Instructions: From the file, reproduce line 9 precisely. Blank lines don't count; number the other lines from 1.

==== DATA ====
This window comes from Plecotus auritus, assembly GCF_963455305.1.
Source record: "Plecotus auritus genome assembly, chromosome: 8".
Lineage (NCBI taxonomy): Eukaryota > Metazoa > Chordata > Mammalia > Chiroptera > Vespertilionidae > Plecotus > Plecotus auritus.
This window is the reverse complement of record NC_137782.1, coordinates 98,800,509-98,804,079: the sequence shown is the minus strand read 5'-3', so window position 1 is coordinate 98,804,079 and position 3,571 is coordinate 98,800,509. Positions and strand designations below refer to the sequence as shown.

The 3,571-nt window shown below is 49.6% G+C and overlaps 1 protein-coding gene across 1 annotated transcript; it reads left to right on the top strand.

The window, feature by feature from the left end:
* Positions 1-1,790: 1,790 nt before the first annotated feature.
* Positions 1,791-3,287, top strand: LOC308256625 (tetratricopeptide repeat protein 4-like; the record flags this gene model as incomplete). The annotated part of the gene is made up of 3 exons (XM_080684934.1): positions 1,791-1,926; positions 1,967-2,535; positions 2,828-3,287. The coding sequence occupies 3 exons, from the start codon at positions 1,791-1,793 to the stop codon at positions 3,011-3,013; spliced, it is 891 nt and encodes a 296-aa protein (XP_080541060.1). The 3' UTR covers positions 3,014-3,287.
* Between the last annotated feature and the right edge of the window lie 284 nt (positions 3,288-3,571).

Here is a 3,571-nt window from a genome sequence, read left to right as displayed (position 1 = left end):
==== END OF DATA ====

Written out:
* Between the last annotated feature and the right edge of the window lie 284 nt (positions 3,288-3,571).